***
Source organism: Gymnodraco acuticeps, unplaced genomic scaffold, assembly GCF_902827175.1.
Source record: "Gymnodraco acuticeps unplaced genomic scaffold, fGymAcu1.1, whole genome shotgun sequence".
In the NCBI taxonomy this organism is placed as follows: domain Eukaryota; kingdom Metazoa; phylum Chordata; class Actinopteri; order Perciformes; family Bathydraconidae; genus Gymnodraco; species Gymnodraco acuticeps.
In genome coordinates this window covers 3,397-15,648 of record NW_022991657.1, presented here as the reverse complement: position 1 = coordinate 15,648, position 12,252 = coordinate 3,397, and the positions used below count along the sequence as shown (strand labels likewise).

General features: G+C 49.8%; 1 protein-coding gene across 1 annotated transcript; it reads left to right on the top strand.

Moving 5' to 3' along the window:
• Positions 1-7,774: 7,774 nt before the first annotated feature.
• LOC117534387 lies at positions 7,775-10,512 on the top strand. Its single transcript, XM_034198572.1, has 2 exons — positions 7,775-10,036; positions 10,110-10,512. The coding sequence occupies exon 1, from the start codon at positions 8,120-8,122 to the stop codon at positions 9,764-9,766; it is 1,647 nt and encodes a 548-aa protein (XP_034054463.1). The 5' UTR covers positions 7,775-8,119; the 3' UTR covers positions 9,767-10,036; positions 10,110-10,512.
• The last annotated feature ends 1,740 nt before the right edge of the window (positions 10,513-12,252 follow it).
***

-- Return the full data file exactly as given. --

Source organism: Gymnodraco acuticeps, unplaced genomic scaffold, assembly GCF_902827175.1.
Source record: "Gymnodraco acuticeps unplaced genomic scaffold, fGymAcu1.1, whole genome shotgun sequence".
In the NCBI taxonomy this organism is placed as follows: domain Eukaryota; kingdom Metazoa; phylum Chordata; class Actinopteri; order Perciformes; family Bathydraconidae; genus Gymnodraco; species Gymnodraco acuticeps.
In genome coordinates this window covers 3,397-15,648 of record NW_022991657.1, presented here as the reverse complement: position 1 = coordinate 15,648, position 12,252 = coordinate 3,397, and the positions used below count along the sequence as shown (strand labels likewise).

General features: G+C 49.8%; 1 protein-coding gene across 1 annotated transcript; it reads left to right on the top strand.

Moving 5' to 3' along the window:
• Positions 1-7,774: 7,774 nt before the first annotated feature.
• LOC117534387 lies at positions 7,775-10,512 on the top strand. Its single transcript, XM_034198572.1, has 2 exons — positions 7,775-10,036; positions 10,110-10,512. The coding sequence occupies exon 1, from the start codon at positions 8,120-8,122 to the stop codon at positions 9,764-9,766; it is 1,647 nt and encodes a 548-aa protein (XP_034054463.1). The 5' UTR covers positions 7,775-8,119; the 3' UTR covers positions 9,767-10,036; positions 10,110-10,512.
• The last annotated feature ends 1,740 nt before the right edge of the window (positions 10,513-12,252 follow it).